"The Healy crew will primarily conduct three missions focusing on the biology, chemistry, geology and physics of the Arctic Ocean and its ecosystems, as well as perform multi-beam sonar mapping of the extended continental shelf," the release stated.
Researchers from the University of New Hampshire will use sonar mapping and bottom dredging in the Bering Sea and Arctic Ocean to further support the demarcation of the extended continental shelf.
"This work will directly support the United States’ claim for natural resources found on or beneath the ocean floor," the release said.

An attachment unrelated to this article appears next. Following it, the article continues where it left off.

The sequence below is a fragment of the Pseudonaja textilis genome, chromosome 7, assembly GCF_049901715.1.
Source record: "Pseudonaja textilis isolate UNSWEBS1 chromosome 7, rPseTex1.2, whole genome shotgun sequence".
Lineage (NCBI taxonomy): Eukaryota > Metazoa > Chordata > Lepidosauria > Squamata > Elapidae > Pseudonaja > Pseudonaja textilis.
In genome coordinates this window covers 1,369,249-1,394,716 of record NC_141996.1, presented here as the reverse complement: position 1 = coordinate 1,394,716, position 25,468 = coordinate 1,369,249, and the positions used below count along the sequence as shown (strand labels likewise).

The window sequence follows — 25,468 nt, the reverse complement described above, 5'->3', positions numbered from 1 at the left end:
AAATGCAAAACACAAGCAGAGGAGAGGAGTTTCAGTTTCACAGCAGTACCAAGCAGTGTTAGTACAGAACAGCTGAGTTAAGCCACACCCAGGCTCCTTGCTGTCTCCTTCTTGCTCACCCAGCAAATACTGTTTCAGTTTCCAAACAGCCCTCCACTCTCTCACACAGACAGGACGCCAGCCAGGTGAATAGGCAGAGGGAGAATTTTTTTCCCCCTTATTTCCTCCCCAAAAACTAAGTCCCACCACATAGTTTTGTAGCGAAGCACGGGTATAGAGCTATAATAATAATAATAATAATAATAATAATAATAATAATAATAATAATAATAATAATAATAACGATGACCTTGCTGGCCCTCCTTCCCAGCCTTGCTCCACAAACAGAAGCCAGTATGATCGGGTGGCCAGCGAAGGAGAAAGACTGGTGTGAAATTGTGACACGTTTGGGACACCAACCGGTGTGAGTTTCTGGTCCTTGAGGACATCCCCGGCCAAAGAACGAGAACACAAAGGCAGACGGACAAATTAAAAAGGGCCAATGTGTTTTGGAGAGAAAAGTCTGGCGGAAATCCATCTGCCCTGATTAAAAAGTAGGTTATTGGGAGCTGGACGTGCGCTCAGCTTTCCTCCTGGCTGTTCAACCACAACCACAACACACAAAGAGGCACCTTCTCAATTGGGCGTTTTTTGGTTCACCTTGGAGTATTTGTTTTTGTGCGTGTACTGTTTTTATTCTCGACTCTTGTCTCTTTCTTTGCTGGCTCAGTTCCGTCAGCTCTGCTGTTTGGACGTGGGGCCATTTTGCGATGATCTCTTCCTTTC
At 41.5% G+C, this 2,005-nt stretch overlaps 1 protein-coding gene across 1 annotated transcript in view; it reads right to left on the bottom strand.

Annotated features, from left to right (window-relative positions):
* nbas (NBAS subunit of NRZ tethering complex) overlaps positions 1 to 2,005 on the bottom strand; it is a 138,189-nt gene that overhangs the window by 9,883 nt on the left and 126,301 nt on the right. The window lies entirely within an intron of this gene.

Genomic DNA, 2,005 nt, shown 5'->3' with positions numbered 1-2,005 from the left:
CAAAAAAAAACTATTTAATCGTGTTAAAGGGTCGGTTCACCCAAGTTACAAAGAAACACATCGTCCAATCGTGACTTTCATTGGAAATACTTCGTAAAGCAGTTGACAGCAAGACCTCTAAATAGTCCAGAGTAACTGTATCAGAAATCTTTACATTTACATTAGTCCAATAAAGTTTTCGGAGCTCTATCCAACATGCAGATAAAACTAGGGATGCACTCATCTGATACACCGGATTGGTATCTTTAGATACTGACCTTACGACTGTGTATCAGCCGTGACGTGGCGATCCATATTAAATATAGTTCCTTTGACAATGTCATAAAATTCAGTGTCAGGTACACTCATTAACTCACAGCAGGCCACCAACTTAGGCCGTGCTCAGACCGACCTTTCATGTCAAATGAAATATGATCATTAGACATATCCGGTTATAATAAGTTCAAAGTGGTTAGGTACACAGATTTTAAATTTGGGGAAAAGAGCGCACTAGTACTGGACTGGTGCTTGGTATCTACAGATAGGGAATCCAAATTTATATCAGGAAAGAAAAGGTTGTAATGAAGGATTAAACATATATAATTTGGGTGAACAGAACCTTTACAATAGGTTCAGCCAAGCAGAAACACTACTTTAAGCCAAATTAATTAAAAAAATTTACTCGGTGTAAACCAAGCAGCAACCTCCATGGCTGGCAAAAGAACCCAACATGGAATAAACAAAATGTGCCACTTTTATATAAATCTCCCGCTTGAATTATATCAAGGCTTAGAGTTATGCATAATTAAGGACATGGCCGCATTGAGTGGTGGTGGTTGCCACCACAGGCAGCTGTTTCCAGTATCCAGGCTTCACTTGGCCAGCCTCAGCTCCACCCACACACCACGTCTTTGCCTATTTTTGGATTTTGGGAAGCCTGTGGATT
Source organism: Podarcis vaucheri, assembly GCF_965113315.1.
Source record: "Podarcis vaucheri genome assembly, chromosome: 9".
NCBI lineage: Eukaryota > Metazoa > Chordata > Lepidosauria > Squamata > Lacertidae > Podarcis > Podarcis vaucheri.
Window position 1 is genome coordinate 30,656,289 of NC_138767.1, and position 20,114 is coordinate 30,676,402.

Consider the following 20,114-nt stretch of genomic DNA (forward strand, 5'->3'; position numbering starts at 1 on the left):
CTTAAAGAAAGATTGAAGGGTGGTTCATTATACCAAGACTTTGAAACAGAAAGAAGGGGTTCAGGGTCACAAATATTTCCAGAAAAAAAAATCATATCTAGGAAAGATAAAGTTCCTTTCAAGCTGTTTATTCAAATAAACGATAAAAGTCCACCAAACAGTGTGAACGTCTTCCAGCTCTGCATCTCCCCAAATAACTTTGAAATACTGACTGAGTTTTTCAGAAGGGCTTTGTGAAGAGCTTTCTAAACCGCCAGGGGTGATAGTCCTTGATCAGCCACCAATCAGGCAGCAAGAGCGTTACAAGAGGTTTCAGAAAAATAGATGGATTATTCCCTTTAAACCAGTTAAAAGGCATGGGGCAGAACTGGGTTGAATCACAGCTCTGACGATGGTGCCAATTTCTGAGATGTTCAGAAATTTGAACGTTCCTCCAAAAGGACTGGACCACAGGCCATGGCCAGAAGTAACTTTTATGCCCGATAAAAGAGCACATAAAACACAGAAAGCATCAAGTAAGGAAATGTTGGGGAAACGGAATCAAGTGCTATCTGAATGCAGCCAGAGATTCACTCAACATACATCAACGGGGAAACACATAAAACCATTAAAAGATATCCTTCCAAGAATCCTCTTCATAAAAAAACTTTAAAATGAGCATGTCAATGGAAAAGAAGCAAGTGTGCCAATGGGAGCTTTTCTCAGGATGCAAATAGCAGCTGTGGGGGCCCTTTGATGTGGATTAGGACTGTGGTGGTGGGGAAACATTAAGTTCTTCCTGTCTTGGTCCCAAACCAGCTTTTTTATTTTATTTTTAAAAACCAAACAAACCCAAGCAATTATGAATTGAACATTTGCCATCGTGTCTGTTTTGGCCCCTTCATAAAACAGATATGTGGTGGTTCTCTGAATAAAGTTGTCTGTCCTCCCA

Healy’s mission is also intended to document the species living the region and collect data on how climate change and decreased ice coverage is affecting the ocean, the release added.
The voyage comes amid concerns that the United States is lagging behind other nations, especially Russia, in preparing for summer shipping lanes that are expected to open in the Arctic within the next two decades.
In addition, nations are beginning to explore the Arctic with an eye to mining oil, gas and other mineral resources.
Competition is expected among nations that border the Arctic, which also include Canada, Norway, Denmark, as well as other nations such as China and South Korea with an interest in Arctic exploration and shipping.